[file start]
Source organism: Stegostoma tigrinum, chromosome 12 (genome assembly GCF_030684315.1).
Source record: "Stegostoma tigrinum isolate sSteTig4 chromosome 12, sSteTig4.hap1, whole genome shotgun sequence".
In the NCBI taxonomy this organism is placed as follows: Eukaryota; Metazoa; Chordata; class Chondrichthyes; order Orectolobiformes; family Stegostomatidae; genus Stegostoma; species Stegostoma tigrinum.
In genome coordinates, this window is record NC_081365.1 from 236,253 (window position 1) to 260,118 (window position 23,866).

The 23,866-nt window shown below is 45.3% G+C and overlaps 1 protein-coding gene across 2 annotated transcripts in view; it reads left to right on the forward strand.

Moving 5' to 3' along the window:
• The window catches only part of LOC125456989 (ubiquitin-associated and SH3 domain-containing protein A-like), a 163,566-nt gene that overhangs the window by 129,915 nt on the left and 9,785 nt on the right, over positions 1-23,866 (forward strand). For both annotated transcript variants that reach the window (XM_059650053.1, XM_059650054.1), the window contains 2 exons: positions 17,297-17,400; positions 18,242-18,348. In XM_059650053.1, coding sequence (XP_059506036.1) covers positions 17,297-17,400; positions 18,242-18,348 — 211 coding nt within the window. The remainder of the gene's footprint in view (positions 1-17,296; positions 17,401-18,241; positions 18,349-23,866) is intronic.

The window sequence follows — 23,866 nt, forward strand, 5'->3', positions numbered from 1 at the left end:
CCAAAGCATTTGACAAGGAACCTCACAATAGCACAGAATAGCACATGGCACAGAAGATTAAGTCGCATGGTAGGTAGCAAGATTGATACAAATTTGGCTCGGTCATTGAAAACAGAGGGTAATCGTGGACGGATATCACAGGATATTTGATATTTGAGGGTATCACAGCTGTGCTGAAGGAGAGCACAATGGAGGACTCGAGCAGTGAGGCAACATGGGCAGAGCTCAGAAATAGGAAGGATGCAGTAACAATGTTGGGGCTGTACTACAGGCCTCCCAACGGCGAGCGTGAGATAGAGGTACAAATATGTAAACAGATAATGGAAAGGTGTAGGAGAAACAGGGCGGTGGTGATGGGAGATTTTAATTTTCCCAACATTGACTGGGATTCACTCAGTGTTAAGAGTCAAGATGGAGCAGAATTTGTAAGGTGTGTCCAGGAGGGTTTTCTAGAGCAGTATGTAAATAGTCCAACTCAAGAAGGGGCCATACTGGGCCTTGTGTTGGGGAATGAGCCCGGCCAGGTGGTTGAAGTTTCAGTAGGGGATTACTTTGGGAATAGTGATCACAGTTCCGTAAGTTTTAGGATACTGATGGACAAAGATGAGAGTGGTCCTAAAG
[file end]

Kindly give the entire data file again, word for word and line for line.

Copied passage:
Source organism: Stegostoma tigrinum, chromosome 12 (genome assembly GCF_030684315.1).
Source record: "Stegostoma tigrinum isolate sSteTig4 chromosome 12, sSteTig4.hap1, whole genome shotgun sequence".
In the NCBI taxonomy this organism is placed as follows: Eukaryota; Metazoa; Chordata; class Chondrichthyes; order Orectolobiformes; family Stegostomatidae; genus Stegostoma; species Stegostoma tigrinum.
In genome coordinates, this window is record NC_081365.1 from 236,253 (window position 1) to 260,118 (window position 23,866).

The 23,866-nt window shown below is 45.3% G+C and overlaps 1 protein-coding gene across 2 annotated transcripts in view; it reads left to right on the forward strand.

Moving 5' to 3' along the window:
• The window catches only part of LOC125456989 (ubiquitin-associated and SH3 domain-containing protein A-like), a 163,566-nt gene that overhangs the window by 129,915 nt on the left and 9,785 nt on the right, over positions 1-23,866 (forward strand). For both annotated transcript variants that reach the window (XM_059650053.1, XM_059650054.1), the window contains 2 exons: positions 17,297-17,400; positions 18,242-18,348. In XM_059650053.1, coding sequence (XP_059506036.1) covers positions 17,297-17,400; positions 18,242-18,348 — 211 coding nt within the window. The remainder of the gene's footprint in view (positions 1-17,296; positions 17,401-18,241; positions 18,349-23,866) is intronic.

The window sequence follows — 23,866 nt, forward strand, 5'->3', positions numbered from 1 at the left end:
CCAAAGCATTTGACAAGGAACCTCACAATAGCACAGAATAGCACATGGCACAGAAGATTAAGTCGCATGGTAGGTAGCAAGATTGATACAAATTTGGCTCGGTCATTGAAAACAGAGGGTAATCGTGGACGGATATCACAGGATATTTGATATTTGAGGGTATCACAGCTGTGCTGAAGGAGAGCACAATGGAGGACTCGAGCAGTGAGGCAACATGGGCAGAGCTCAGAAATAGGAAGGATGCAGTAACAATGTTGGGGCTGTACTACAGGCCTCCCAACGGCGAGCGTGAGATAGAGGTACAAATATGTAAACAGATAATGGAAAGGTGTAGGAGAAACAGGGCGGTGGTGATGGGAGATTTTAATTTTCCCAACATTGACTGGGATTCACTCAGTGTTAAGAGTCAAGATGGAGCAGAATTTGTAAGGTGTGTCCAGGAGGGTTTTCTAGAGCAGTATGTAAATAGTCCAACTCAAGAAGGGGCCATACTGGGCCTTGTGTTGGGGAATGAGCCCGGCCAGGTGGTTGAAGTTTCAGTAGGGGATTACTTTGGGAATAGTGATCACAGTTCCGTAAGTTTTAGGATACTGATGGACAAAGATGAGAGTGGTCCTAAAG